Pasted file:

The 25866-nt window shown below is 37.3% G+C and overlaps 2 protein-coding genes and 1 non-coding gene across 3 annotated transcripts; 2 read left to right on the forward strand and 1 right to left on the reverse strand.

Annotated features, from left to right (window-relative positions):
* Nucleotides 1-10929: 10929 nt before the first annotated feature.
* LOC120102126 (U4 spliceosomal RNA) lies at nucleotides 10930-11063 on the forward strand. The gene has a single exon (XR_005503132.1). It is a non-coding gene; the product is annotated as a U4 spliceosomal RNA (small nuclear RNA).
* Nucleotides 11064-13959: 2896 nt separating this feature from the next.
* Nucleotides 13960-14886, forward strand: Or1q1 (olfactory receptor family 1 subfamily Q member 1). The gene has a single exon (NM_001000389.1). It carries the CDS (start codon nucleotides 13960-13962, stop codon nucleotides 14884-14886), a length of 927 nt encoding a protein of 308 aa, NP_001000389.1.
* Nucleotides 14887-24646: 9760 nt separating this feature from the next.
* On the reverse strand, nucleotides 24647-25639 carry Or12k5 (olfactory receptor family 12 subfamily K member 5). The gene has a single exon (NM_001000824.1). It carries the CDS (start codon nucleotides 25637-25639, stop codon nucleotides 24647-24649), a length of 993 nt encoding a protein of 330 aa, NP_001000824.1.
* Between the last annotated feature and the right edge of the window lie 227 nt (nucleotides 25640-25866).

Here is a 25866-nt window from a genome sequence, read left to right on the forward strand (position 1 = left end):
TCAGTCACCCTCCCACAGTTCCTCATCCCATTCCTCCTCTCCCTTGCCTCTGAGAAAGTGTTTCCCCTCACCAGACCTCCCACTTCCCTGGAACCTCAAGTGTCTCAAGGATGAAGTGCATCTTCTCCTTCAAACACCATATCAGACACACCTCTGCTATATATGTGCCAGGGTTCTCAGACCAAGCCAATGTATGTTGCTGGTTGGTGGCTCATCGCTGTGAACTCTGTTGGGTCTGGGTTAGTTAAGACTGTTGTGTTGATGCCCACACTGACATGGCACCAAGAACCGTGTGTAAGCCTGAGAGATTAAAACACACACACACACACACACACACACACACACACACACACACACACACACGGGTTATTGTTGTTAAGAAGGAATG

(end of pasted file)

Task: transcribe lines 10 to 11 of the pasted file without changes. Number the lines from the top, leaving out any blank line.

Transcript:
Here is a 25866-nt window from a genome sequence, read left to right on the forward strand (position 1 = left end):
TCAGTCACCCTCCCACAGTTCCTCATCCCATTCCTCCTCTCCCTTGCCTCTGAGAAAGTGTTTCCCCTCACCAGACCTCCCACTTCCCTGGAACCTCAAGTGTCTCAAGGATGAAGTGCATCTTCTCCTTCAAACACCATATCAGACACACCTCTGCTATATATGTGCCAGGGTTCTCAGACCAAGCCAATGTATGTTGCTGGTTGGTGGCTCATCGCTGTGAACTCTGTTGGGTCTGGGTTAGTTAAGACTGTTGTGTTGATGCCCACACTGACATGGCACCAAGAACCGTGTGTAAGCCTGAGAGATTAAAACACACACACACACACACACACACACACACACACACACACACACACACACGGGTTATTGTTGTTAAGAAGGAATG